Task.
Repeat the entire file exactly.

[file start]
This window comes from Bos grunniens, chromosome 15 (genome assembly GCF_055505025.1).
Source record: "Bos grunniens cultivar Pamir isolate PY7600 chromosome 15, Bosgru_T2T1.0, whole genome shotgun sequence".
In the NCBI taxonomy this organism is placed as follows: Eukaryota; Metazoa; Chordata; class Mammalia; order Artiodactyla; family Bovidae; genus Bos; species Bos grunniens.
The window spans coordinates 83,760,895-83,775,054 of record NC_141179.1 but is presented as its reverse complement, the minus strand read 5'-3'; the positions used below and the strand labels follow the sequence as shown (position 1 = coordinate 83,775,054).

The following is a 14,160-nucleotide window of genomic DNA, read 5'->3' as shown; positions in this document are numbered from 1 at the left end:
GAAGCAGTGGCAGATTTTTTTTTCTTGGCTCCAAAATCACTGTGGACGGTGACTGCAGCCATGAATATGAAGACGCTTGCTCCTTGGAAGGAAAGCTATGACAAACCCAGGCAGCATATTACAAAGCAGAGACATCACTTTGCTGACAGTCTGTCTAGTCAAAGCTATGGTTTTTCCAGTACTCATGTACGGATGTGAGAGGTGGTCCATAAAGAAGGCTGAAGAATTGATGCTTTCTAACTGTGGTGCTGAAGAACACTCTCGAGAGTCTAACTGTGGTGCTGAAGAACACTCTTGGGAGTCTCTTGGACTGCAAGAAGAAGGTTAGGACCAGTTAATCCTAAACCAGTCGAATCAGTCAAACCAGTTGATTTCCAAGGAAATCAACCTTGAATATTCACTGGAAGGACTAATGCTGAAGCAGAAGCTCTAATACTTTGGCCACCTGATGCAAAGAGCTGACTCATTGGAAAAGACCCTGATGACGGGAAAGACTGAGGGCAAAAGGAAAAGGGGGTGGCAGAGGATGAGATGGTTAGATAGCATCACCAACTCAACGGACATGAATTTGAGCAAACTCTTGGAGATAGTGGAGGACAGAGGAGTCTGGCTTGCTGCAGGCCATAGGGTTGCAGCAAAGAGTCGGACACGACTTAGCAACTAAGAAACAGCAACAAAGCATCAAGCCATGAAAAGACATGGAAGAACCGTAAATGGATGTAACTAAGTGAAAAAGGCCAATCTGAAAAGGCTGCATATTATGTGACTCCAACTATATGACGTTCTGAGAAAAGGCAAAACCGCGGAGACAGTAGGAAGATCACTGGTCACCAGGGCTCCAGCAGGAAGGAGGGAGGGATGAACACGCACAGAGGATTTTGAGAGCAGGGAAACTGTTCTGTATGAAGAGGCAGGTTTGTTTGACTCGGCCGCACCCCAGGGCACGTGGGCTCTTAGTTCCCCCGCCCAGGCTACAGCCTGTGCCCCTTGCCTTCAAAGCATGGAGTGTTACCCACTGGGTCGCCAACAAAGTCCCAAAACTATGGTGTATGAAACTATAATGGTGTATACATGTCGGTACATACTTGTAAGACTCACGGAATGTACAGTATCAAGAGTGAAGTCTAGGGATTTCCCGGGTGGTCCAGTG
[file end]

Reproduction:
This window comes from Bos grunniens, chromosome 15 (genome assembly GCF_055505025.1).
Source record: "Bos grunniens cultivar Pamir isolate PY7600 chromosome 15, Bosgru_T2T1.0, whole genome shotgun sequence".
In the NCBI taxonomy this organism is placed as follows: Eukaryota; Metazoa; Chordata; class Mammalia; order Artiodactyla; family Bovidae; genus Bos; species Bos grunniens.
The window spans coordinates 83,760,895-83,775,054 of record NC_141179.1 but is presented as its reverse complement, the minus strand read 5'-3'; the positions used below and the strand labels follow the sequence as shown (position 1 = coordinate 83,775,054).

The following is a 14,160-nucleotide window of genomic DNA, read 5'->3' as shown; positions in this document are numbered from 1 at the left end:
GAAGCAGTGGCAGATTTTTTTTTCTTGGCTCCAAAATCACTGTGGACGGTGACTGCAGCCATGAATATGAAGACGCTTGCTCCTTGGAAGGAAAGCTATGACAAACCCAGGCAGCATATTACAAAGCAGAGACATCACTTTGCTGACAGTCTGTCTAGTCAAAGCTATGGTTTTTCCAGTACTCATGTACGGATGTGAGAGGTGGTCCATAAAGAAGGCTGAAGAATTGATGCTTTCTAACTGTGGTGCTGAAGAACACTCTCGAGAGTCTAACTGTGGTGCTGAAGAACACTCTTGGGAGTCTCTTGGACTGCAAGAAGAAGGTTAGGACCAGTTAATCCTAAACCAGTCGAATCAGTCAAACCAGTTGATTTCCAAGGAAATCAACCTTGAATATTCACTGGAAGGACTAATGCTGAAGCAGAAGCTCTAATACTTTGGCCACCTGATGCAAAGAGCTGACTCATTGGAAAAGACCCTGATGACGGGAAAGACTGAGGGCAAAAGGAAAAGGGGGTGGCAGAGGATGAGATGGTTAGATAGCATCACCAACTCAACGGACATGAATTTGAGCAAACTCTTGGAGATAGTGGAGGACAGAGGAGTCTGGCTTGCTGCAGGCCATAGGGTTGCAGCAAAGAGTCGGACACGACTTAGCAACTAAGAAACAGCAACAAAGCATCAAGCCATGAAAAGACATGGAAGAACCGTAAATGGATGTAACTAAGTGAAAAAGGCCAATCTGAAAAGGCTGCATATTATGTGACTCCAACTATATGACGTTCTGAGAAAAGGCAAAACCGCGGAGACAGTAGGAAGATCACTGGTCACCAGGGCTCCAGCAGGAAGGAGGGAGGGATGAACACGCACAGAGGATTTTGAGAGCAGGGAAACTGTTCTGTATGAAGAGGCAGGTTTGTTTGACTCGGCCGCACCCCAGGGCACGTGGGCTCTTAGTTCCCCCGCCCAGGCTACAGCCTGTGCCCCTTGCCTTCAAAGCATGGAGTGTTACCCACTGGGTCGCCAACAAAGTCCCAAAACTATGGTGTATGAAACTATAATGGTGTATACATGTCGGTACATACTTGTAAGACTCACGGAATGTACAGTATCAAGAGTGAAGTCTAGGGATTTCCCGGGTGGTCCAGTG